Three: We support the boys' interests and educational pursuits. My house is filled with books. The boys' dad loves to watch educational documentary style shows (think "Ice Road Truckers" and "American Pickers") with the boys. We also make it a point to weave the boys' natural interests into our days and the boys' education. Boy #1 is an avid fisherman; I showed him how to use the library website to access every fishing book within our interlibrary loan system, and his dad helped him get and outfit a simple boat and takes him fishing. #2 loves sports: He plays football, basketball and baseball, and has lots of fiction and non-fiction books about sports. #3 is gettting into robotics, electronics and RC cars. Guess what he got for Christmas? I gotta think that all of that educational support will make a difference for the boys in the long run.

What do you think? Do you think that life in a single parent household dooms boys to a life of educational failure? Or do you think that parenting is more important than household or family structure?


  1. Divorce is devastating to children. I'm a child of divorce, and it had a profound affect on my life. However, it simply cannot be a reason to doom children's lives. Why? Because it happens a lot. And look at all the "less than ideal" families that exist today! If we doom children because of that, then we're not living in the present. Now I'm married and I have two boys, and I hope we can continue to offer them a stable homelife, but if something should happen, then I would try to continue doing the same things I'm doing now: communicating, following their interests, listening to my boys, getting outside help if needed. My parents weren't very good at that stuff, and I think that is what hurt me the most. Fortunately, I was finally able to learn from my parents mistakes, and I hope my children can benefit from that.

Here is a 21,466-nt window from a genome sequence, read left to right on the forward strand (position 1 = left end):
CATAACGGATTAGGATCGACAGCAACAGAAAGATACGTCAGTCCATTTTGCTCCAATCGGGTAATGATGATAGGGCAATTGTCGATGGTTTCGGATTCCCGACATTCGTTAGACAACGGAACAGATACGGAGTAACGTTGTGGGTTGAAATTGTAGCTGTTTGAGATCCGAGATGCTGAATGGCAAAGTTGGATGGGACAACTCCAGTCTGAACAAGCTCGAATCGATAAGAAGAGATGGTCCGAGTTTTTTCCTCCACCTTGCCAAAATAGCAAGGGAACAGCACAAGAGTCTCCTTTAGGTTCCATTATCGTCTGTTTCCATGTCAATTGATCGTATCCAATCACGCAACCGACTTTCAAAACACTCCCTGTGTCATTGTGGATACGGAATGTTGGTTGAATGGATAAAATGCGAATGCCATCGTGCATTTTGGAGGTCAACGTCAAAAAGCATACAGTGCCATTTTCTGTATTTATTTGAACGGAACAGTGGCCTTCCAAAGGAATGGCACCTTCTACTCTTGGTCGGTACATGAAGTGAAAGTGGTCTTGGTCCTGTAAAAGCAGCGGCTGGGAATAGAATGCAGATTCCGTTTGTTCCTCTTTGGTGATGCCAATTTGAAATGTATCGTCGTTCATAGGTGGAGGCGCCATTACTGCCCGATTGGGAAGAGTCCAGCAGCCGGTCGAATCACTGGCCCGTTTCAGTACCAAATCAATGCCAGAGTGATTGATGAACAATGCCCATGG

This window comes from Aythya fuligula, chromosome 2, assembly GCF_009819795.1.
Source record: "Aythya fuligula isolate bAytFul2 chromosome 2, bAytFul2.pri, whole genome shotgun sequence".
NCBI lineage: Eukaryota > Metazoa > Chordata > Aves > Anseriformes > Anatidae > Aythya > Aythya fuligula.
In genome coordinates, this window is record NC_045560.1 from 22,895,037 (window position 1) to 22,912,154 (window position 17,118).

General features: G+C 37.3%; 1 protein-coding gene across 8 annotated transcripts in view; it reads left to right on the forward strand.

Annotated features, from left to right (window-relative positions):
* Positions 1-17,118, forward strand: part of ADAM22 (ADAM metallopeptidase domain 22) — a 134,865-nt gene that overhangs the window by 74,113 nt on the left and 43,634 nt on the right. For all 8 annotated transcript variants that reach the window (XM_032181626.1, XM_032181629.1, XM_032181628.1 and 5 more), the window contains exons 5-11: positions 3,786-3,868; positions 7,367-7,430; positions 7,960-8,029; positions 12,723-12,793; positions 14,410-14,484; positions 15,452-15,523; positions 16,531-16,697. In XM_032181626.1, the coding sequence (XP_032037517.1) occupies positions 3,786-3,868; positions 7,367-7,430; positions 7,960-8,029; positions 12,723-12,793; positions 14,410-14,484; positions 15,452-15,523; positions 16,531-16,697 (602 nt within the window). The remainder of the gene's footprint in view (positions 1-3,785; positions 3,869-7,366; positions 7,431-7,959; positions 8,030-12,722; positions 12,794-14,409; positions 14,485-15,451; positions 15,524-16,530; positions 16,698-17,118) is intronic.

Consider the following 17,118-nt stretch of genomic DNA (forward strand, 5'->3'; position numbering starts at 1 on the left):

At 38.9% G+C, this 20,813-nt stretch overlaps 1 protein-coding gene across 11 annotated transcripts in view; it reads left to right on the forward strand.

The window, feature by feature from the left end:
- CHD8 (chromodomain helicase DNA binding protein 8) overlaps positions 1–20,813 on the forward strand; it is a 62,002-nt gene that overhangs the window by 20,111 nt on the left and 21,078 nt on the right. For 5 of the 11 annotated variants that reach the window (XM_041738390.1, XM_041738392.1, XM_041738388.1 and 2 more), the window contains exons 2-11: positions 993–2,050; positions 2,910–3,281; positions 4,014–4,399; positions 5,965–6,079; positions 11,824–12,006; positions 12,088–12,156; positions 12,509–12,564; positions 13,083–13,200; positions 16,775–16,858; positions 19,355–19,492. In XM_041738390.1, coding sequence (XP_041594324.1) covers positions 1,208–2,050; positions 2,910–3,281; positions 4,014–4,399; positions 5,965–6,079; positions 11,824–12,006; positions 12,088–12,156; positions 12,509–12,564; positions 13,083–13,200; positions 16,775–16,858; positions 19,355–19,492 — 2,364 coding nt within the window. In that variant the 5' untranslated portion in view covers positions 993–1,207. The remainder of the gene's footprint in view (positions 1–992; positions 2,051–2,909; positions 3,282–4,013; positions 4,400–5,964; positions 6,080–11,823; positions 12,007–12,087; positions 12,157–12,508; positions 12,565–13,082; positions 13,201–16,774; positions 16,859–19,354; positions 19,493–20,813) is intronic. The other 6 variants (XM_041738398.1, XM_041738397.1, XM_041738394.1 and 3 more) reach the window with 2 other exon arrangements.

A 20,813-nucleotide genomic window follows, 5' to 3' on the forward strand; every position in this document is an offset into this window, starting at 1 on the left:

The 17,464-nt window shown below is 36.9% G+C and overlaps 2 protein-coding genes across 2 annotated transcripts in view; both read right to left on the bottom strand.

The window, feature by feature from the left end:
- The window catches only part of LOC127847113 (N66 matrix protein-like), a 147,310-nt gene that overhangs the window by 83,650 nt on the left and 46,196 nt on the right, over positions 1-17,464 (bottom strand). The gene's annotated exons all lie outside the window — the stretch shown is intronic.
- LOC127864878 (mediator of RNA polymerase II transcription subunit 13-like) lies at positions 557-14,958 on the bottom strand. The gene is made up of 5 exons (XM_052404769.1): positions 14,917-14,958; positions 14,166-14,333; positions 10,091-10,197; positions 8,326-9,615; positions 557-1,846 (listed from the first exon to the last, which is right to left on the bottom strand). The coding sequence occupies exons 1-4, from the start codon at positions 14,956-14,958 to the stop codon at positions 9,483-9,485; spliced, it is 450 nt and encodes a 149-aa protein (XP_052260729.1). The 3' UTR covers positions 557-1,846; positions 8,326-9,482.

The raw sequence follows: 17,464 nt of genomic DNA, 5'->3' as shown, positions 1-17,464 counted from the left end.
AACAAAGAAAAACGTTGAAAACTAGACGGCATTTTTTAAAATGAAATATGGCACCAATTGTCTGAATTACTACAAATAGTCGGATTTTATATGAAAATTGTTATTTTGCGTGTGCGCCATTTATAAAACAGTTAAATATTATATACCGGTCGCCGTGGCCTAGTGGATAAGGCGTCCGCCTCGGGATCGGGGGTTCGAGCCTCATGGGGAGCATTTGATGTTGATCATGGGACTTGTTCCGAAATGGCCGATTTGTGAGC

And I think it should be noted that girls simply react differently to divorce than boys. In my twenties I saw a counselor for a brief time and talked about this. She recommended that I read Second Chances by Judith S. Wallerstein, and it really lit a lightbulb for me. I believe she did the first long-term study on divorce. (Just note I read this many years ago, so I'm paraphrasing here to the best of my memory.) She found that boys usually acted out while the divorce was happening. Hence, they would have trouble in school and behavioral problems at a young age. In some ways this was good because they were able to "get it out" at an early age. Girls, however, seemed unaffected by the divorce and continued to do well in school. But the girls would kind of "crash" (my expression) in later in life, usually in their twenties when they were of age to begin serious relationships of their own. This was an ah-ha moment for me because I experienced this. The anger I felt toward my parents did not surface until that age, and I had to deal with it then.

    Also, for what it's worth, I just pulled down my copy of Second Chances, opened it, and found this quote which I had put a star next to years ago: "Our study clearly finds that the overall psychological adjustment of boys is strongly linked to father-son relationships, whether or not the mother has remarried. The frequency of visits is not the important thing. Rather, the relationship and the kind of person the father is make the difference."

    As you can see, I highly recommend this book for anyone dealing with divorce. It helped me very much as did her other book, The Good Marriage. (Something this child of divorce needed to know because she doesn't have a good role model.)

    You and your ex-husband are doing the right things. We all have obstacles we have to surmount in this life. For your boys, it happened early, but with support, they'll find their way, and the hurt may even bring deeper meaning and wisdom to their lives.

  2. I'm putting Second Chances on my to-read list. Thanks for recommendation!

    Thanks too for your thoughtful, personal response, especially our last sentence. Your words brought me much comfort.

  3. I agreed with you that boys from single parent homes are more likely to have behavioral and emotional problems then girls from same background.